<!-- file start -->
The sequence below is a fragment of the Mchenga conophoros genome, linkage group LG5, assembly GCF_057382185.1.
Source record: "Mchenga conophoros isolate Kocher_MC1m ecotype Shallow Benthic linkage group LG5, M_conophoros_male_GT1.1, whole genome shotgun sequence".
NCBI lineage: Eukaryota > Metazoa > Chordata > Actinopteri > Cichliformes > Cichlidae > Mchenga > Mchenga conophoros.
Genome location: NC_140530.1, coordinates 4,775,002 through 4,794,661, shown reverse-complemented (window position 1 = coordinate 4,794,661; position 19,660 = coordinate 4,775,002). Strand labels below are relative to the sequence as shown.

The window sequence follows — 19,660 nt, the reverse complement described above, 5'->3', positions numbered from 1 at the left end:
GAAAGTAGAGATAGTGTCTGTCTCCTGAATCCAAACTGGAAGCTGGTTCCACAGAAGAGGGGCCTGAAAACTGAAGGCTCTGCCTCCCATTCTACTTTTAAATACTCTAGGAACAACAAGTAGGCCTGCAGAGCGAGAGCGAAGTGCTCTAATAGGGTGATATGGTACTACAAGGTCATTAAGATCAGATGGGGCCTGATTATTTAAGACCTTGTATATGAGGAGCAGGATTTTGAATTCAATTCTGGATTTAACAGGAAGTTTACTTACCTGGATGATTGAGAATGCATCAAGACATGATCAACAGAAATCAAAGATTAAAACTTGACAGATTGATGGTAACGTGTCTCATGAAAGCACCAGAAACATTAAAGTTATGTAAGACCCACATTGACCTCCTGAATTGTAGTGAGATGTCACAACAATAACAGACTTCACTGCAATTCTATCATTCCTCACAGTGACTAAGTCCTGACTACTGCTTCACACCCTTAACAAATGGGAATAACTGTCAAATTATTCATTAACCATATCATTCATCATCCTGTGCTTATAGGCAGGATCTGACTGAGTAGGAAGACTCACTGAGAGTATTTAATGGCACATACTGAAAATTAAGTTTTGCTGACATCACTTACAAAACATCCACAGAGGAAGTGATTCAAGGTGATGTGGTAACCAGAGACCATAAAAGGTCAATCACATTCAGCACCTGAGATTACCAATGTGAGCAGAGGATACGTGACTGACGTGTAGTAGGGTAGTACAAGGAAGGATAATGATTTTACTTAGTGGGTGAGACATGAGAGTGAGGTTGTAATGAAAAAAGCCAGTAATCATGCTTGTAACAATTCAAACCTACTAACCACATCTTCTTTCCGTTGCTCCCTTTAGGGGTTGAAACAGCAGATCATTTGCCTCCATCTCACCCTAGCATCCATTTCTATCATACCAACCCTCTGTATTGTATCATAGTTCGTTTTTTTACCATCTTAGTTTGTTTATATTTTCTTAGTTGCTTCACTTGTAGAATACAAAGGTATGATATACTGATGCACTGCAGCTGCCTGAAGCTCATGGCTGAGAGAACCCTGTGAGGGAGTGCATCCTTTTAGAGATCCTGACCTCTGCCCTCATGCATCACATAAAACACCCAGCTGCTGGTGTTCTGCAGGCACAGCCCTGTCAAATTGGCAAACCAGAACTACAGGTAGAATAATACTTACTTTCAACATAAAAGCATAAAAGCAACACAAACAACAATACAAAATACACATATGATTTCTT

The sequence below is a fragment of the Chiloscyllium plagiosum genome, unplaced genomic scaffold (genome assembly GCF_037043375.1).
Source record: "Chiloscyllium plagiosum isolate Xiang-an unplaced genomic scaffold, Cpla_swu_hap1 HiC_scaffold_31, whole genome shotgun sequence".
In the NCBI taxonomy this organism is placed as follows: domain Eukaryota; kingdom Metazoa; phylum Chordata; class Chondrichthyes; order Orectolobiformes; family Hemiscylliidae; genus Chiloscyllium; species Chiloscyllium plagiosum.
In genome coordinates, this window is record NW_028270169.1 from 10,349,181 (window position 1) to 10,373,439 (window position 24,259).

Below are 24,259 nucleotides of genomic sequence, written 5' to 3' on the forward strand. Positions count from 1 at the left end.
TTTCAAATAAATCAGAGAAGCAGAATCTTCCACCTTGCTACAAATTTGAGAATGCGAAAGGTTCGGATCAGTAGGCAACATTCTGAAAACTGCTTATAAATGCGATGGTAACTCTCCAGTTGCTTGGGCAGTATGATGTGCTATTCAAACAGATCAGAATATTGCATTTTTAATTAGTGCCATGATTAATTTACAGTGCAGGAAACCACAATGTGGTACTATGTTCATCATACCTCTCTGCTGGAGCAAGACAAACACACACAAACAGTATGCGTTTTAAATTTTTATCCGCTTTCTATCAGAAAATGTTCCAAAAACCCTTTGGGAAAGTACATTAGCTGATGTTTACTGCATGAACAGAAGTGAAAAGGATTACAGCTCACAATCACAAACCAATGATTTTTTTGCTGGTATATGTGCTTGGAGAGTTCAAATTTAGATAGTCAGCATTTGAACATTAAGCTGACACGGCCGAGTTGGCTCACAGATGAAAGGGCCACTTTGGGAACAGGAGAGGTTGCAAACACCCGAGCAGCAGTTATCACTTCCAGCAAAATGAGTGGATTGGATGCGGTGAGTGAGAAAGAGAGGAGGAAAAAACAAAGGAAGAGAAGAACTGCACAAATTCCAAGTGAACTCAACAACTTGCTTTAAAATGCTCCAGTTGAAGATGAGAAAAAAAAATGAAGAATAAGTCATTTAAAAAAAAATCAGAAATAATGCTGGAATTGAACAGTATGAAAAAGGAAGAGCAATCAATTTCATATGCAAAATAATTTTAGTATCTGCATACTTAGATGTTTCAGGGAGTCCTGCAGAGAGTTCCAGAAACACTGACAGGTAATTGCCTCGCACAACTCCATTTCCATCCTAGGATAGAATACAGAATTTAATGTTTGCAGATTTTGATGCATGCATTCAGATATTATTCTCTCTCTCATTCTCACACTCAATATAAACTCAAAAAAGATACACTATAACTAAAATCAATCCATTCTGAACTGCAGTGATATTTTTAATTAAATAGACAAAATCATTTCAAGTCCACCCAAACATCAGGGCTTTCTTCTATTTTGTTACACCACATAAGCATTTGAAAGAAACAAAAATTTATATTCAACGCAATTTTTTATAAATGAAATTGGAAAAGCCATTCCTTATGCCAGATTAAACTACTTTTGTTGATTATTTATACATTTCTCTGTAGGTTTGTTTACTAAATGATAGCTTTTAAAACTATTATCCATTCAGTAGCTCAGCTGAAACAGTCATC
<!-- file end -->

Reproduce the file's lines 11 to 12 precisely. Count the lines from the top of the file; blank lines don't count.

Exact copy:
Below are 24,259 nucleotides of genomic sequence, written 5' to 3' on the forward strand. Positions count from 1 at the left end.
TTTCAAATAAATCAGAGAAGCAGAATCTTCCACCTTGCTACAAATTTGAGAATGCGAAAGGTTCGGATCAGTAGGCAACATTCTGAAAACTGCTTATAAATGCGATGGTAACTCTCCAGTTGCTTGGGCAGTATGATGTGCTATTCAAACAGATCAGAATATTGCATTTTTAATTAGTGCCATGATTAATTTACAGTGCAGGAAACCACAATGTGGTACTATGTTCATCATACCTCTCTGCTGGAGCAAGACAAACACACACAAACAGTATGCGTTTTAAATTTTTATCCGCTTTCTATCAGAAAATGTTCCAAAAACCCTTTGGGAAAGTACATTAGCTGATGTTTACTGCATGAACAGAAGTGAAAAGGATTACAGCTCACAATCACAAACCAATGATTTTTTTGCTGGTATATGTGCTTGGAGAGTTCAAATTTAGATAGTCAGCATTTGAACATTAAGCTGACACGGCCGAGTTGGCTCACAGATGAAAGGGCCACTTTGGGAACAGGAGAGGTTGCAAACACCCGAGCAGCAGTTATCACTTCCAGCAAAATGAGTGGATTGGATGCGGTGAGTGAGAAAGAGAGGAGGAAAAAACAAAGGAAGAGAAGAACTGCACAAATTCCAAGTGAACTCAACAACTTGCTTTAAAATGCTCCAGTTGAAGATGAGAAAAAAAAATGAAGAATAAGTCATTTAAAAAAAAATCAGAAATAATGCTGGAATTGAACAGTATGAAAAAGGAAGAGCAATCAATTTCATATGCAAAATAATTTTAGTATCTGCATACTTAGATGTTTCAGGGAGTCCTGCAGAGAGTTCCAGAAACACTGACAGGTAATTGCCTCGCACAACTCCATTTCCATCCTAGGATAGAATACAGAATTTAATGTTTGCAGATTTTGATGCATGCATTCAGATATTATTCTCTCTCTCATTCTCACACTCAATATAAACTCAAAAAAGATACACTATAACTAAAATCAATCCATTCTGAACTGCAGTGATATTTTTAATTAAATAGACAAAATCATTTCAAGTCCACCCAAACATCAGGGCTTTCTTCTATTTTGTTACACCACATAAGCATTTGAAAGAAACAAAAATTTATATTCAACGCAATTTTTTATAAATGAAATTGGAAAAGCCATTCCTTATGCCAGATTAAACTACTTTTGTTGATTATTTATACATTTCTCTGTAGGTTTGTTTACTAAATGATAGCTTTTAAAACTATTATCCATTCAGTAGCTCAGCTGAAACAGTCATC